Parkinson’s disease, which produces changes in mental health while steadily robbing people of their motor skills, affects about a million adults. Every year, doctors diagnose 60,000 new cases, and the condition costs $14.4 billion every year. Because there is no cure for this devastating illness, treatment has historically focused on symptom management. But now, a group of Mexican researchers may have unlocked a key to treatment. The team, led by Jorge Aceves Ruiz, researcher emeritus at the Center for Research and Advanced Studies, was able to reverse symptoms of Parkinson’s in rats.
Could Symptoms of Parkinson’s Be Reversed?
The team of researchers who designed the study specialize in the basal ganglia, a brain region that manufactures important neurotransmitters such as dopamine. Parkinson’s is due in part to the death of cells that make dopamine, which plays an important role in mood, movement, and other central nervous system functions. Doctors routinely treat Parkinson’s by administering drugs designed to increase dopamine production in the brain, but the effects are often limited and short lived. If doctors could stimulate dopamine production, though, they might be able to slow or even reverse the effects of Parkinson’s.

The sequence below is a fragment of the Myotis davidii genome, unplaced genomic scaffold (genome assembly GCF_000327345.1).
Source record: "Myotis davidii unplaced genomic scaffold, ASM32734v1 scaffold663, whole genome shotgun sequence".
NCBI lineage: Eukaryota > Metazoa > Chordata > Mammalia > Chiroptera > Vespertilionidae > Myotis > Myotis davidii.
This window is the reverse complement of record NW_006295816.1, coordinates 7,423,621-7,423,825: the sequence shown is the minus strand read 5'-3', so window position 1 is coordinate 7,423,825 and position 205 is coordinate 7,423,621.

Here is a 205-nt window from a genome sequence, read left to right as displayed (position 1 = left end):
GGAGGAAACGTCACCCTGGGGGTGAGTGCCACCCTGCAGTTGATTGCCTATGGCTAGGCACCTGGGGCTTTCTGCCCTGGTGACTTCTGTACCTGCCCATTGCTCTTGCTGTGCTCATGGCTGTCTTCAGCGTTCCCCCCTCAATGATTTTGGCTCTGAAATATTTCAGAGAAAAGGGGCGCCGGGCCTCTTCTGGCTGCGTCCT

Aceves Ruiz and his team used stem cells to build dopaminergic nerve cells—cells that increase dopamine production in the brain. The team found that the treatment promoted recovery and production of dopaminergic neurons, in addition to promoting improvements in the dendritic spines of striatal neurons—one of the first areas Parkinson’s disease attacks. The researchers found that, in adult rats, this process could restore the mobility Parkinson’s disease takes away.
The procedure has not yet been tested on humans. Though the research offers hope for Parkinson’s patients and their families, not all research on rats has translated effectively to human bodies and brains. Researchers have been able to repeat their study results, though, pointing to possibilities for future research on Parkinson’s disease in humans.
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- Parkinson’s disease reverted at experimental stage. (2014, December 18). Retrieved from http://www.sciencedaily.com/releases/2014/12/141218205805.htm
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